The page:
We took the Bear Hill Trail back to the General Sherman Tree area, and we were once again completely alone for the rest of the hike. Heading down the highway back to the campground, we got a good view of Moro Rock at sunset:
The big trees at the base of the rock provide some sense of scale.
February 13: We hiked to Marble Falls; the trailhead was at the campground, so there was no long commute. The trail was surprisingly warm for a day in February, and the climb was steady but not too strenuous. After a couple of hours we almost reached the falls, but a recent rockfall had made it impossible to get all the way to the falls.
We enjoyed lunch next to a cascade:
Many of the boulders in the canyon were covered in a crystalline deposit -- I think these are calcite crystals:
Speaking of geology (as I often do), the photo below contains a fun mystery, which I think I might have solved. This is obviously a sedimentary bed of sand that has been tilted from the horizontal to the vertical. Along the way, it was then lightly "cooked" by metamorphosis (heat and pressure) and is now sandstone. The layers are a little wavy after having been cooked. The outcropping has later been eroded away, pitted by the water of the stream. Look at this shot and see if something weird jumps out at you:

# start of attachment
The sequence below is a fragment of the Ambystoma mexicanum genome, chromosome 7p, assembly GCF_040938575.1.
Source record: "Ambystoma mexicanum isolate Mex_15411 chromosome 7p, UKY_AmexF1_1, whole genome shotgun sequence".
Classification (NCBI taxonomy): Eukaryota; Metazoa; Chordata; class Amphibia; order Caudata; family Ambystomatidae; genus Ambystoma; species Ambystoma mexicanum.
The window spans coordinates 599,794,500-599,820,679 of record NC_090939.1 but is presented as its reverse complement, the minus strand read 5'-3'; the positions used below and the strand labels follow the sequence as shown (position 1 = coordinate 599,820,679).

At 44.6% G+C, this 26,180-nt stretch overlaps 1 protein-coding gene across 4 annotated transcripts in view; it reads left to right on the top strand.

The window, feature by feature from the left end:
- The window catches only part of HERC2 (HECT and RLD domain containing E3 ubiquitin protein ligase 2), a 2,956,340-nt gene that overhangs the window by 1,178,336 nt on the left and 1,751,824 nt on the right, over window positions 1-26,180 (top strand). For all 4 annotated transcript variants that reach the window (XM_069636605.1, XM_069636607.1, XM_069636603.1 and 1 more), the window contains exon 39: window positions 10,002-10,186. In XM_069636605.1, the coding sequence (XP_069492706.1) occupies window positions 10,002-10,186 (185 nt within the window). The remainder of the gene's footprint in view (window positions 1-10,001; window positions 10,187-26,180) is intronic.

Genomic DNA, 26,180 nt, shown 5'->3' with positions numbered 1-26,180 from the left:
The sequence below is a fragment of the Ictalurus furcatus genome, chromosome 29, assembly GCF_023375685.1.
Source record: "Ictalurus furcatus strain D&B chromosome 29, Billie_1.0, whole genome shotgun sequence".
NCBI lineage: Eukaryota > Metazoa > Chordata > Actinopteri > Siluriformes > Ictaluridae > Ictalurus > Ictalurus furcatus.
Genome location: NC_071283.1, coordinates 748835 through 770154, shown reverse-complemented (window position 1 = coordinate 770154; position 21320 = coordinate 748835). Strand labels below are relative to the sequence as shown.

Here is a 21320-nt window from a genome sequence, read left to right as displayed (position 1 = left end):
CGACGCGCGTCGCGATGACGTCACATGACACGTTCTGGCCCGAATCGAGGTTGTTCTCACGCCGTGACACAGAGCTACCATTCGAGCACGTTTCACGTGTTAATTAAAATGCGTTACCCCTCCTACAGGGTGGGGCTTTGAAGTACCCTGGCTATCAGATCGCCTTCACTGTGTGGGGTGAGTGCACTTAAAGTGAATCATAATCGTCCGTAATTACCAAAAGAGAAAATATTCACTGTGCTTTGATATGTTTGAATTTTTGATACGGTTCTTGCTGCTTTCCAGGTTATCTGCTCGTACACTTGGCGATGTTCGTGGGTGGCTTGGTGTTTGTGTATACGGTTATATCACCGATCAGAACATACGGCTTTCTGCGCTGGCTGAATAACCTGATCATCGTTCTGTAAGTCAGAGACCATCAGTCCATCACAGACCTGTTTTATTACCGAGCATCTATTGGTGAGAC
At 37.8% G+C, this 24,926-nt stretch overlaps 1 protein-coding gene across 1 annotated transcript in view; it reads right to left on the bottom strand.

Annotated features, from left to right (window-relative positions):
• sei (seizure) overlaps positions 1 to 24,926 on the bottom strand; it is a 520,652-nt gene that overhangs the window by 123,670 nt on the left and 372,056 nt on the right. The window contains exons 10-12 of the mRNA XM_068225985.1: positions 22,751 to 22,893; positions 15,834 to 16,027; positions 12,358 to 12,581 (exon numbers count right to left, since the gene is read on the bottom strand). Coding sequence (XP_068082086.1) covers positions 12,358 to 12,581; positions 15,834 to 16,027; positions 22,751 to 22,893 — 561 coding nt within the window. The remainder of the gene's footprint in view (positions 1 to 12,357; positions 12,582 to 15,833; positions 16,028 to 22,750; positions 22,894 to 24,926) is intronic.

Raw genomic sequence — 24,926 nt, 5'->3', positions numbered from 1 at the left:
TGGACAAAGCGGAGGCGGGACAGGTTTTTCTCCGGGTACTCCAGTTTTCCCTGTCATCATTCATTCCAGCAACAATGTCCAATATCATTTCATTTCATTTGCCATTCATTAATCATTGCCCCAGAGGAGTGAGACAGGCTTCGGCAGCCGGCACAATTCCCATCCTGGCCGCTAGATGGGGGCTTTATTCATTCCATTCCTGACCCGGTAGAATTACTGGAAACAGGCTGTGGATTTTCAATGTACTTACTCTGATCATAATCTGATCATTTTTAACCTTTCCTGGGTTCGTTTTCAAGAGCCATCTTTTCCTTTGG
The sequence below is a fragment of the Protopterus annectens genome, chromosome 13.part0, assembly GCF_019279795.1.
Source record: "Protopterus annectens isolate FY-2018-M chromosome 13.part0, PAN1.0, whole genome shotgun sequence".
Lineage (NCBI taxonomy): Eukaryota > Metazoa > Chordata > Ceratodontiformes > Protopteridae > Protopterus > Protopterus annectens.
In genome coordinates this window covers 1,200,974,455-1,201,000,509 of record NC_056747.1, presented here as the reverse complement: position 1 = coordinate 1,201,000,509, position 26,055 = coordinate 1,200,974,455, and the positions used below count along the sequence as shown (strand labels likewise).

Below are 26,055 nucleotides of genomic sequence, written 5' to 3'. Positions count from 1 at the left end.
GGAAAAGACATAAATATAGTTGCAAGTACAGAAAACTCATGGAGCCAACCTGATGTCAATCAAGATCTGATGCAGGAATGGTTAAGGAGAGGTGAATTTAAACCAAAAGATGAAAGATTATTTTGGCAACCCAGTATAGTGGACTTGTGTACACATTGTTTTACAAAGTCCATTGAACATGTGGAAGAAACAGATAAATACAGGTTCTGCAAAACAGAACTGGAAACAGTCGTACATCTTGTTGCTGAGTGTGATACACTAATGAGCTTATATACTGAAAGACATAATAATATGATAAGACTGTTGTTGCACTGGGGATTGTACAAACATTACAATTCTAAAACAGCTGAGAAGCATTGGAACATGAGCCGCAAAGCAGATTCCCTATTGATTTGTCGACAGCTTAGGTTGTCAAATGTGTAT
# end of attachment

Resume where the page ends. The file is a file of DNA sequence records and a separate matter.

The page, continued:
What's that zig-zag running across the top of the shot? It is about six feet long and about an inch and a half wide, give or take. Clearly, it was created after the sedimentary strata were deposited, because it bisects the strata. It looks like a snake's tunnel, but it seems unlikely that even the most vigorous snake would have penetrated so many layers of well-packed sand. It's not a fault -- there is no offset of the strata.
I think it might be a fulgurite: a fossilized lightning strike! When lighting hits sand, it sometimes happens that the sand is fused along the path of the strike, creating a long, thin vein of quartz-like rock. If my guess is right, this happened while the sand was still horizontal (and possibly moist and uncompacted). It would be a lot harder for the electricity to flow through dry or dense sand.
Going further out on my limb, I think the strike occurred on the right side of the photo, because the area of fused sand is much thicker on the right side than on the left. After the strike took place, the top of the sandbank (on the right) was then buried by additional deposition.
(End of geology lecture.)
The trip back down to the campground was uneventful, but we were greeted by a group of very tame deer:
The campground was very quiet all week long -- there was almost no one else around.
February 14: Even though it had been a warm and dry winter, we just had to do some snow hiking up on Little Baldy. We strapped on our microspikes and had no difficulty with the ice on the switchbacks:
This "boot shot" of the Great Western Divide includes the red straps of the microspikes:
Up at the summit, we decided to re-enact a famous family photo from 1991. This is the original:
And the copy:
(I guess you had to be there.)
As is often the case, we had the whole mountain to ourselves for several hours:
Later that afternoon, we paid a quick visit to the Congress Grove area and headed up the Alta Trail for a while:
At the end of the day, the obligatory "tree trunk wishes" were carefully made: